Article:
Top 5 Ski Areas: Best on a pow day, plus best after the storm
One thing unites us all as skiers: snow. And the deeper the better. It’s the bottomless days that stick with us and haunt our dreams during the scorching imprisonment of summer. Here, we highlight our top five North American picks for pow in 2014, plus the top five “best after the storm.” This information is originally presented in Freeskier’s 2014 Resort Guide.
Pitted: Bill Whalley at Snowbird, UT. Shot by Brent Benson.
Best on a pow day:
AltaSnowbird, located within the snowy confines of Utah’s Little Cottonwood Canyon, benefits greatly from the lake effect, thanks to its proximity to the Great Salt Lake. This dynamic duo is graced with over 500 inches of blower powder each year, a bounty that does not go to waste. The steep chutes, bowls, glades and cliff bands of the two mountains combine with the generous annual snowfall to offer the best powder skiing in North America. Furthermore, it’s easy to sample the goods on both sides of the divide thanks to a combined lift ticket and an access gate located along the ridge that separates the two resorts. It’s located just minutes from Salt Lake City but you should anticipate an early start to beat the traffic or the locals will leave you with their leftovers on a powder day.
Whistler Blackcomb averages 462 inches of annual snowfall that blankets a whopping 8,171 acres of skiable terrain. The diversity of terrain makes each powder day an adventure, as skiers can romp down wide open powder fields, dip and dodge through optimally cut glades, and launch down some of the best pillow lines in the world.
03. Jackson Hole
From the wide-open powder fields of the lower faces to north-facing couloirs that get blown in nipple-deep, powder days in the Tetons can be unreal. With an average snowfall in excess of 450 inches and virtually unlimited features to send it off of, you’ll have no shortage of time spent in the white room at Jackson Hole.
04. Squaw Valley/Alpine Meadows
Squaw Valley and Alpine Meadows both average 400+ inches of annual snowfall and boast some badass terrain. The line for Squaw’s KT-22 begins filling in well before the lift starts spinning because people know that they’ll find no better lift in the region after one of those famous Tahoe blizzards.
This aptly named resort combines perfectly spaced trees with Pacific storm systems for some incredible skiing. Overlooking Lake Tahoe on the California-Nevada border, it benefits from destination-tourist-skier-effect, meaning less skiers vying for those powder-filled tree lines.
Cody Townsend at Mt. Baker, WA. Shot by Grant Gunderson.
Best after the storm:
When you limit the number of daily customers and days of operation, it’s a good bet the snow will stick around long after the storm is over. Located in the San Juan Mountains of Colorado, Silverton operates Thursday through Sunday and usually sees less than 80 skiers a day due to its remote location, challenging terrain and limited capacity. One double chairlift drops you off at just over 12,000 feet but that’s all the help you’re going to get. After that, it’s up to you and your own two legs to scurry around the mountain, which tops out at 13,487 feet, to access the awaiting powder. You’ll find plenty around the 1,819 acres of skiable terrain, but if you want even more, you can sign up for any number of affordable heli drops, which cover a 22,000 acre zone. The sheer acreage, combined with over 400 inches of annual snowfall, ensures that you’ll always be able to find good conditions at this southeastern Colorado destination.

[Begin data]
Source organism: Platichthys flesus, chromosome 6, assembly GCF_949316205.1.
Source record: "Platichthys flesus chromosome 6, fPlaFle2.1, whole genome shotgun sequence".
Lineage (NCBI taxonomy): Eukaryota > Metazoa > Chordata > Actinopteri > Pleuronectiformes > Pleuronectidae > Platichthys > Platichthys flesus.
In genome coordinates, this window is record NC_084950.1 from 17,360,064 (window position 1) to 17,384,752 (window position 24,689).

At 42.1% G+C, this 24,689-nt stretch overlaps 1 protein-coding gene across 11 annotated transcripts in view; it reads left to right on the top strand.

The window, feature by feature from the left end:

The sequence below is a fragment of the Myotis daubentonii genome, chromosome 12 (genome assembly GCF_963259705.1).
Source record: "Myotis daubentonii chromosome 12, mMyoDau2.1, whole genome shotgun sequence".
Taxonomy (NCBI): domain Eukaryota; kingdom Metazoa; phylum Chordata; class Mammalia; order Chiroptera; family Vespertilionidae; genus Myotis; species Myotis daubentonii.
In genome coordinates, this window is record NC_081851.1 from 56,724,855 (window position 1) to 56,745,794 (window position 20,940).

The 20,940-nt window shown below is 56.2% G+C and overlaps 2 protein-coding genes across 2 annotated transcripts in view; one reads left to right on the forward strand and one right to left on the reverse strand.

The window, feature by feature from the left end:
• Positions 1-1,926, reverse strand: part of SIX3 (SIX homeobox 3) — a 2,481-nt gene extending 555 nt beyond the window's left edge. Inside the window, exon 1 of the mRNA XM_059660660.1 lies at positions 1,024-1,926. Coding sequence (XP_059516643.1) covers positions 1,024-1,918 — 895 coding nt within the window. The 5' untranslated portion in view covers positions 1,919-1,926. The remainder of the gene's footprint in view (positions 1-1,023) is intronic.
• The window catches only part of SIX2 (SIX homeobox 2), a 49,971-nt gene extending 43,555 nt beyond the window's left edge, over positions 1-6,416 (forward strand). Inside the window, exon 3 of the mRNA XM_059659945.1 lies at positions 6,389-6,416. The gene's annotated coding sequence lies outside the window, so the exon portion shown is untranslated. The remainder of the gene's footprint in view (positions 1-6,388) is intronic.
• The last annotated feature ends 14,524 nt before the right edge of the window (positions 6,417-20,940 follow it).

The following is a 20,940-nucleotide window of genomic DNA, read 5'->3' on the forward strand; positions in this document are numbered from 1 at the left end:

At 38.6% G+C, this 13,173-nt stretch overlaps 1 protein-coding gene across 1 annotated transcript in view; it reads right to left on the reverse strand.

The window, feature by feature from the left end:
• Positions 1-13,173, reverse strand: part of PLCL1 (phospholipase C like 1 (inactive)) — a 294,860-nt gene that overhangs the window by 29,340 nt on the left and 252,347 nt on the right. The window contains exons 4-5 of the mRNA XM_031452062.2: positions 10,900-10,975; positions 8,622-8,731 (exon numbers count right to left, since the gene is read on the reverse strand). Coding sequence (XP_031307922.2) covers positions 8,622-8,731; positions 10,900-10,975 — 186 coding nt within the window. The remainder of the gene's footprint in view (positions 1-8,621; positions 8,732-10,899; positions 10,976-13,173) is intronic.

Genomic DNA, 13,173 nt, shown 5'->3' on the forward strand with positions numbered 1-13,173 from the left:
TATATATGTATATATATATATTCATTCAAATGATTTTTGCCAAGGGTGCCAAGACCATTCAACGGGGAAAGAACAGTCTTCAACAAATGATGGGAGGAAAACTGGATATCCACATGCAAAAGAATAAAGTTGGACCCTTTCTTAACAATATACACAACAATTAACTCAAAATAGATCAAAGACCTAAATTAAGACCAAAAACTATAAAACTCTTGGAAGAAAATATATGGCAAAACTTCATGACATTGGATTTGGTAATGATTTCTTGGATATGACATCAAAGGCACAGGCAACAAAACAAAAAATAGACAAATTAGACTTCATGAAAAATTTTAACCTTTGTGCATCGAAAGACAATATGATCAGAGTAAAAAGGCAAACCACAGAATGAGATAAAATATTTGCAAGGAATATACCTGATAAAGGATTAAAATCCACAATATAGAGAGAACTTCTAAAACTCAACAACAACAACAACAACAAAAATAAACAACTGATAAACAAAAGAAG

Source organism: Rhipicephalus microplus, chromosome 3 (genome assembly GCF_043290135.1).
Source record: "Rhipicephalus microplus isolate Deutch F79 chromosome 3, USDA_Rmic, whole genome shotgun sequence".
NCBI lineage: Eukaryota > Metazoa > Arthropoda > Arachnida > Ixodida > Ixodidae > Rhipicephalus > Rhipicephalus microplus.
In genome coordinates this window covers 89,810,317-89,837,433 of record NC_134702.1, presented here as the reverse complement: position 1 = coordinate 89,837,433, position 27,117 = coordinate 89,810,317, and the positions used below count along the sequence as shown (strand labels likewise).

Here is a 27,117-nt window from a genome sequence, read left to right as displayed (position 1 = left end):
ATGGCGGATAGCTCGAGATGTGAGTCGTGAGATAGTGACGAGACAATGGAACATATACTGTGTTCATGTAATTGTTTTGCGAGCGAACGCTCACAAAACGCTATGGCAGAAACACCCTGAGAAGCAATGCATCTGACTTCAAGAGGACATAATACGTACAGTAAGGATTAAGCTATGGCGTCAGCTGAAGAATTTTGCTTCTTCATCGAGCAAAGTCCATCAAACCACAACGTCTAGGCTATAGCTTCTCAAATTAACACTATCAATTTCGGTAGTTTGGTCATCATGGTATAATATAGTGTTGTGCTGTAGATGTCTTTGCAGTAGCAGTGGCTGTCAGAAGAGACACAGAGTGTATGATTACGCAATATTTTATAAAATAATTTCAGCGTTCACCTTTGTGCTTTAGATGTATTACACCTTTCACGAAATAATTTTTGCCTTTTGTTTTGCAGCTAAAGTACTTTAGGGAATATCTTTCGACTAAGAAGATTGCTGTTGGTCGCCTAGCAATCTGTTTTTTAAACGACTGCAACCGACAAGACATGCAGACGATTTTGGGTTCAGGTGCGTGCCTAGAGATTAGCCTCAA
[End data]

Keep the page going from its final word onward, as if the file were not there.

With 3,332 acres of skiable terrain and 4,406 feet of vertical, Snowmass rarely feels crowded. Most Aspen locals opt to stay close to town, skiing either Ajax or Highlands, leaving freshies at Snowmass for days. So get out of town, take a ride up Big Burn and devour the goods.
Alyeska received 710 inches of snowfall during the 2012-13 season and consistently averages over 650 inches of annual snowfall. That means that on a “bad” year, it’s still racking up snow totals that put other mountains to shame. Get yourself up to the tiny town of Girdwood and help those people push some of the white stuff around.
04. Mt. Baker
Mt. Baker, located in Northern Washington, is home to one of the highest average annual snowfall totals in the world at 708 inches (15 year average), as well as the world record for most snowfall in a single season, 1,140 inches in 1998-99. Those numbers and Baker’s out-of-the-way location make finding untracked powder a breeze, even days after the most recent storm.
05. Red Mountain
While Red Mountain continues to improve its facilities, adding a new chairlift to access the 6,719-foot Grey Mountain, the resort is still a diamond in the rough. A diamond that averages 300 inches of annual snowfall spread across 4,200 acres of terrain and a 2,919-foot vertical drop.
Get some! How to make the most of a pow day:
01. Show up early.
02. If you already screwed up the first part, yell “single!” three or four times from the back of the lift line, then cut everybody and get on the lift by yourself.
03. Use ample sunscreen so your boss will believe you were out “sick.”
04. Be aggressive at crowded resorts—rubbin’s racin’!
05. Don’t wait for your friends.
06. Give people bad directions to protect your stashes—If anyone asks, you heard the best run is one called Devil’s Taint and it’s “over there.”
07. Carry snacks so you don’t have to stop—bagels with cream cheese, PB&Js and Tater Tots make great pocket food.
08. High five EVERYBODY.